Boxed Play- this is the answer for all those parents who want someone else to sort out craft time for their kids.
Andrea has created a craft club of sorts – there is a startup box of supplies, you can join the site for access to song sheets, recipes, a newsletter etc. and then there are blocks of 10 weeks where you receive 10 Activity envelopes allowing you to have a coordinated craft each week with explicit instructions, suggested extension activities, songs to sing, questions to ask and books to read. The kits are designed for 2 kids and you can purchase the activity envelopes as stand alone products if you already have a stocked craft cupboard. She is a mum who knows her stuff and is providing a complete package for our kids. I think this is the kind of programme I would have requested from the Grandparents each year for the kids’ birthdays and Christmas rather than more toys and clothes.
Offline resources / Books that we love
Ed Emberley books – If you have a child that loves to draw, these books (any of them) teach them how to draw anything in a very clear manner. After they used Ed’s method for a while my kids felt confident to tackle drawing very complex and detailed images with their own style. What he does is break it down for them into the building blocks that most images consist of (ie rectangles, a circle here, 2 triangles there…). We have the animals and make a world books and have borrowed his thumbprint books.
Usborne books - They have the most amazing craft and activity books – we love them all and I highly recommend “365 things to make and do” and “365 things to do with paper and cardboard”. I just let the girls browse through for inspiration and we often have the supplies on hand for whatever takes their fancy. If you have older artists a big hit last Christmas was the set of art cards of famous paintings. My 6-8 year olds love seeing the different styles as they explore concepts like pointilism and still life drawings.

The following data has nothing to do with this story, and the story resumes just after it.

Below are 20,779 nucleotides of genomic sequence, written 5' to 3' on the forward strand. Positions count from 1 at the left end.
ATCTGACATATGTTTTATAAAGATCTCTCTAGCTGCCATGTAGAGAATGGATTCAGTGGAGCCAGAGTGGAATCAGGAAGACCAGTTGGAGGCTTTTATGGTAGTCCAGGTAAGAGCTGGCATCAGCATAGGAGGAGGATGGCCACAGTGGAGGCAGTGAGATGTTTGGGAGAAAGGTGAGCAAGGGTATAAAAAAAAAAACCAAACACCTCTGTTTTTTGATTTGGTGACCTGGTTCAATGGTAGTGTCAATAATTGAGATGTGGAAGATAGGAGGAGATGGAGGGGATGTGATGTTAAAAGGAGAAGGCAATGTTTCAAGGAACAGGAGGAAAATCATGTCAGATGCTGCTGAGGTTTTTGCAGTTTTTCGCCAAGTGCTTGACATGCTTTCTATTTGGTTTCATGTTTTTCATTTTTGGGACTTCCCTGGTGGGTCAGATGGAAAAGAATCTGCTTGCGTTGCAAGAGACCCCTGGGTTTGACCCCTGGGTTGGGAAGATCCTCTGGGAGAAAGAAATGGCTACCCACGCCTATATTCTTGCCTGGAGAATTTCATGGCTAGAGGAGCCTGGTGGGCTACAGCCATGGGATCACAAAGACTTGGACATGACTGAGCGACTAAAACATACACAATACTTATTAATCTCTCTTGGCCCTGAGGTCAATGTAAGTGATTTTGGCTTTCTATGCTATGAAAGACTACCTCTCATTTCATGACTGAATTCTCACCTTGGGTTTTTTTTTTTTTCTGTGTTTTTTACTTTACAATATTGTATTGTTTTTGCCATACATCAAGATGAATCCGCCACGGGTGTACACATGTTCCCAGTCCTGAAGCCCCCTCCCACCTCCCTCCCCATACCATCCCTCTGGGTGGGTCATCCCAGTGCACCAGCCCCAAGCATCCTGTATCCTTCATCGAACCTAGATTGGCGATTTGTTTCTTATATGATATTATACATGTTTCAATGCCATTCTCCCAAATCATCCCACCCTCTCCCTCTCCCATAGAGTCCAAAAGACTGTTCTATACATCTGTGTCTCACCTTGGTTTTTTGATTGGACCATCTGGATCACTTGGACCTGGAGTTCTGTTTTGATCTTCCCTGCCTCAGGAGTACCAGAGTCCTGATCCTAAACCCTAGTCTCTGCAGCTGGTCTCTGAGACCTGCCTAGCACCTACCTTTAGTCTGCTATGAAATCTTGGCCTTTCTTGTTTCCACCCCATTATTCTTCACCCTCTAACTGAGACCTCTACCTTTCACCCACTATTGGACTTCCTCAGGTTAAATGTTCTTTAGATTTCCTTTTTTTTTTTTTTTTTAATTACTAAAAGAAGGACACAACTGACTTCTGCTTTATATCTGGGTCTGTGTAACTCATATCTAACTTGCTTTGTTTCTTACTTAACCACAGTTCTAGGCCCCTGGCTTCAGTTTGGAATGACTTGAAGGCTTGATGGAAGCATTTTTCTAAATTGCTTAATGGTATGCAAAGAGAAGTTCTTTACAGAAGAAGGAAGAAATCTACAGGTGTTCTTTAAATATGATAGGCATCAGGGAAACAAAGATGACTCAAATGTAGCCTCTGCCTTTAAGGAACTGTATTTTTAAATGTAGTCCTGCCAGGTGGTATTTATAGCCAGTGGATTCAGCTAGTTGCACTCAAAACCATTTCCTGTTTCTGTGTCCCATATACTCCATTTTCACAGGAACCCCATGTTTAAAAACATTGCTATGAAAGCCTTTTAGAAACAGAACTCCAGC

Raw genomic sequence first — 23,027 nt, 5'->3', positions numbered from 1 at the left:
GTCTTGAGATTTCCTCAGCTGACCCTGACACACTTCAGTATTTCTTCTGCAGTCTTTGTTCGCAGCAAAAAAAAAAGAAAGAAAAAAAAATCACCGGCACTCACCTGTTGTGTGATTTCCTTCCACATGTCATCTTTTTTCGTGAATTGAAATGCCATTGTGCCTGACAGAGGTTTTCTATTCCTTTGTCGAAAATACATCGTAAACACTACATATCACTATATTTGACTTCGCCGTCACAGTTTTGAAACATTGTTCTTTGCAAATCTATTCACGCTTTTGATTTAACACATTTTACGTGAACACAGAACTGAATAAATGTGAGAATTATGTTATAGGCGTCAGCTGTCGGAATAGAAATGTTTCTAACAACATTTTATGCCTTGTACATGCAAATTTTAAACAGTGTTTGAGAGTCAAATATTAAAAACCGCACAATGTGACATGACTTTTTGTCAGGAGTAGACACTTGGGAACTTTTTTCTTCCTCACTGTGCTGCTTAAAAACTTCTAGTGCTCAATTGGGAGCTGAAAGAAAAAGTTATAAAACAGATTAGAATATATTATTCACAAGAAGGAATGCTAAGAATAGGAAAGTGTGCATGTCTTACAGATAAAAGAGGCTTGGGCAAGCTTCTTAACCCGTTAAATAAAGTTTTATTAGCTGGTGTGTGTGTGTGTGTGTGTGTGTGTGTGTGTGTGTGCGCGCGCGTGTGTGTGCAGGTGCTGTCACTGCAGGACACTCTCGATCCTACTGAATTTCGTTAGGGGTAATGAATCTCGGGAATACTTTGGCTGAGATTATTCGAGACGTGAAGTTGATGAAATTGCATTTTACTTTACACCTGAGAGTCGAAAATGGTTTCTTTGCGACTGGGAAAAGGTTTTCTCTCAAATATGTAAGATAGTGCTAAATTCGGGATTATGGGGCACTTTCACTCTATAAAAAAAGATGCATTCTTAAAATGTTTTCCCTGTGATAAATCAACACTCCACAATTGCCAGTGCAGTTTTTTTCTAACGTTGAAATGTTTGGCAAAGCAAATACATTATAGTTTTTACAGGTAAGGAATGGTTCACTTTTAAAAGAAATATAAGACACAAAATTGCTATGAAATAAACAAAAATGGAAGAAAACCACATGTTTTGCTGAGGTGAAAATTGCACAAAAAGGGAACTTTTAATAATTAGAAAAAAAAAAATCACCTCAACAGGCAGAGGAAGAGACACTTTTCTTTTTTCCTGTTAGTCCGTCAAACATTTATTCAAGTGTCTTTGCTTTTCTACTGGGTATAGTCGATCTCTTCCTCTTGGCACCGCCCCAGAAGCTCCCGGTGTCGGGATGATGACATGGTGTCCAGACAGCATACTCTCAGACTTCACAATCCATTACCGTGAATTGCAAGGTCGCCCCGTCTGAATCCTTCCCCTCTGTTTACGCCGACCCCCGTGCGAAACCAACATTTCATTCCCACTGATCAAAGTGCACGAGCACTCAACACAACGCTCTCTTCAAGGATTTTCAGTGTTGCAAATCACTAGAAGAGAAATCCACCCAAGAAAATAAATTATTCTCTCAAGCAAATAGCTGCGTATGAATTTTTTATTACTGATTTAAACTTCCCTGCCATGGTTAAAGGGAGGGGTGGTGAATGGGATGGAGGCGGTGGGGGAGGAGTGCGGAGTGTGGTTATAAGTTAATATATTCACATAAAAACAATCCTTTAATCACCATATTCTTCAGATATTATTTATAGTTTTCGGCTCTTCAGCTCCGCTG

Giveaway from Boxed Play
Today Andrea is also providing your very own complete package in the form of 1 x 10 week programme for one of you. One Australian based winner will receive 10 Activity envelopes which include all the specific supplies for the crafts (any basic supplies like paint and crayons will need to be added by you).
Leave a comment telling me about your favourite crafting activity to do with your children or something you would like to try now that you feel brave!
For bonus entries: leave an additional comment for each one you do.
1 extra entry if you like Boxed Play on facebook
1 extra entry if you are a Facebook fan of my Home Life Simplified page.
Terms and conditions:
Open to Australian residents.
Giveaway closes November 30 (Wednesday) 6pm Brisbane time
Winner will be notified by email and if I have not received a reply within 48 hours I will draw another winner.
Contest is not affiliated with Facebook in any way and will take place on this blog including announcement of winner.
Find your simple,
Image credits: Creativity is
I am linking this post up with Creativity for kids in January 2012 – I am so happy to have recently discovered this wonderful site and hope it will help anyone who comes across this post in the future!